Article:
Because the data signal is being digitized, the decision signal DVr (from the present converter stage's ADC) is applied to capacitor C1 in FIG. 5B just as was done in FIG. 2B. The invention notes that the error signal−vout/A is at the input port 65 of the amplifier 62 so that capacitor C1 has a voltage DVr+vout/A across it in FIG. 5B.

In accordance with the invention, therefore, the capacitor C1 is formed of two equal-sized capacitors C1/2 and in FIG. 5C the switches have been placed in a successive first state (the next first operational state after the first operational state of FIG. 5A) that couples the two C1/2 capacitors to capacitively multiply the present error sample through the present amplifier 62 by charge transfer that is indicated by a charge-transfer arrow 132.

In the same operational phase, the switches couple the capacitor C3 to capacitively multiply the preceding error sample through the present amplifier 62 by charge transfer that is indicated by a charge-transfer arrow 134. The decision signal DVr is applied to the capacitor C3 to cancel charges corresponding to the voltage DVr that was applied to the capacitor in FIG. 5B (it is recalled that the capacitance of the capacitor C3 equals that of the two capacitors C1/2). Accordingly, only charges related to the present error sample−vout/A are capacitively multiplied through the present amplifier 62 by the charge-transfer arrow 132.

Because the capacitors C1/2 are now in use in the successive operational phase of FIG. 5C for capacitively multiplying the preceding error sample through the present amplifier 62, they cannot also capacitively extract a preceding data sample from the amplifier output signal of the preceding amplifier. Accordingly, the invention substitutes a capacitor C5 which performs, in the operational phases of FIGS. 5C, 5D and 5A, the functions of the capacitor C1 in the operational phases of FIGS. 5A, 5B and 5C.

That is, the switches of the MDAC 120 are configured in FIG. 5C in a third state that couples capacitors C5 and C2 to capacitively extract a preceding data sample from the amplifier output signal of the preceding amplifier in FIG. 5C. In FIG. 5D, the switches are placed in a fourth state which couples capacitors C5 and C2 to capacitively multiply the present data sample through the present amplifier 62 by charge transfer that is indicated by a charge-transfer arrow 136. In the same operational phase, the switches couple the capacitor C3 to capacitively extract a preceding error sample from the amplifier output signal of the preceding amplifier 62.

Finally, the capacitor C5 is formed of two equal-sized capacitors C5/2 and in FIG. 5A the switches have been placed in a successive sixth state that causes the two C5/2 capacitors to capacitively multiply the present error sample through the present amplifier 62 by charge transfer that is indicated by the charge-transfer arrow 132 (also shown in FIG. 5C). The switches also couple the capacitor C3 to once again capacitively multiply the preceding error sample through the present amplifier 62 by charge transfer that is indicated by the charge-transfer arrow 134 (also shown in FIG. 5C).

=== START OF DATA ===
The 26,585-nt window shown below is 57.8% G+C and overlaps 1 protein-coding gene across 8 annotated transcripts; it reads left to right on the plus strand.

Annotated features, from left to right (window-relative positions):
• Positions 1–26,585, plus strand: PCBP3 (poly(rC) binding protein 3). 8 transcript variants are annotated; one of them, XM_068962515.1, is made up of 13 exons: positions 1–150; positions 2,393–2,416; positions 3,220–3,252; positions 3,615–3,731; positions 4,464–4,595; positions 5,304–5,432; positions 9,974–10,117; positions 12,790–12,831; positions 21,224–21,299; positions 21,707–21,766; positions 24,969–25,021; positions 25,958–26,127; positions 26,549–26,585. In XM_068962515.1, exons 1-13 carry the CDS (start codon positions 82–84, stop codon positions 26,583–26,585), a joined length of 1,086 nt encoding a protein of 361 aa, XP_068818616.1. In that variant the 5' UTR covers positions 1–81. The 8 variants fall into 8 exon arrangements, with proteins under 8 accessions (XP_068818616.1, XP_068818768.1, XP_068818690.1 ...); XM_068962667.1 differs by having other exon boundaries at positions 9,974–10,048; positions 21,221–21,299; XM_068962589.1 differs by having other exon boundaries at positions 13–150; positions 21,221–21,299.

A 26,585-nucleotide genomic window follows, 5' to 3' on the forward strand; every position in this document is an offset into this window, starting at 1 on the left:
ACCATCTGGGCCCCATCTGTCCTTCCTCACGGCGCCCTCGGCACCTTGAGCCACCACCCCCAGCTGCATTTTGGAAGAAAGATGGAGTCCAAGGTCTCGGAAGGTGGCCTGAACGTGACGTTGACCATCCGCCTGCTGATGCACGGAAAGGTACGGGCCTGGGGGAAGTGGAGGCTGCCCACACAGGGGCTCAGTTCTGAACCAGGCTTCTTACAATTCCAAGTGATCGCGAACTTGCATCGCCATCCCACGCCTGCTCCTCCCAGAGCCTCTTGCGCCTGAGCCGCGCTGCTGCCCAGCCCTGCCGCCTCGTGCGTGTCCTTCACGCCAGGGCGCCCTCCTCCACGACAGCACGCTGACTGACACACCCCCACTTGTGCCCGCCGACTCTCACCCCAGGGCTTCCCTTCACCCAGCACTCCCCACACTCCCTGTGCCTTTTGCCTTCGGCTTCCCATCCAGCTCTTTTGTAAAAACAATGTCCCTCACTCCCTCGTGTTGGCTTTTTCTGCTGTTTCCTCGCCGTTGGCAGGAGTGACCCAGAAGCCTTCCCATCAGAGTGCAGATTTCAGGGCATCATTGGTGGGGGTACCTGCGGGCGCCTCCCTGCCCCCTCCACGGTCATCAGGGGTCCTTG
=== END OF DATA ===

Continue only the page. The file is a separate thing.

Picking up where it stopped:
Thus, the capacitors C1 and C5 share responsibilities for capacitively extracting a preceding data sample from the amplifier output signal of the preceding amplifier, capacitively multiplying the preceding data sample through the present amplifier and capacitively multiplying the present error sample through the present amplifier. Data and error signals are therefore interleavably processed through the pipelined converter stages in repeating first and second operational phases with capacitors C1 and C5 successively performing the same operational tasks.

As previously stated, the error signal is typically a very small signal and, accordingly, one method embodiment of interleavably processing data signals and error signals is to accumulate the error in a number of the upstream converter stages and digitize the error with continued error accumulation in a number of downstream converter stages.

When the error is being accumulated in upstream converter stages, the decision signal DVr is placed on capacitor C3 in the first and third operational phases of FIGS. 5A and 5C to cancel charges (related to the decision signal DVr) that were acquired in the second and fourth operational phases of FIGS. 5D and 5B. When the error is being digitized in downstream converter stages, the ground signals on capacitor C5/2 in the first operational phase of FIG. 5A and on capacitor C1/2 in the third operational phase of FIG. 5C are replaced with the decision signal DeVr as was previously done for capacitor C4/2 in the first operational phase of FIG. 2A. Accordingly, a substitution arrow 139 in FIG. 5A indicates substitution of the decision signal DeVr for the ground signal currently shown at the end of this capacitor C4/2.

If it is desired to stop further error accumulation in the downstream stages that are digitizing the accumulated error, this is accomplished by ceasing (in those stages) to couple the capacitor C3 to the output signal of the preceding converter stage in FIGS. 5B and 5D and to the input 65 of the present amplifier in FIGS. 5A and 5C.

As stated above, FIGS. 5A-5D illustrate that capacitors C1 and C5 share responsibilities for capacitively extracting a preceding data sample from the amplifier output signal of the preceding amplifier, capacitively multiplying the preceding data sample through the present amplifier and capacitively multiplying the present error sample through the present amplifier.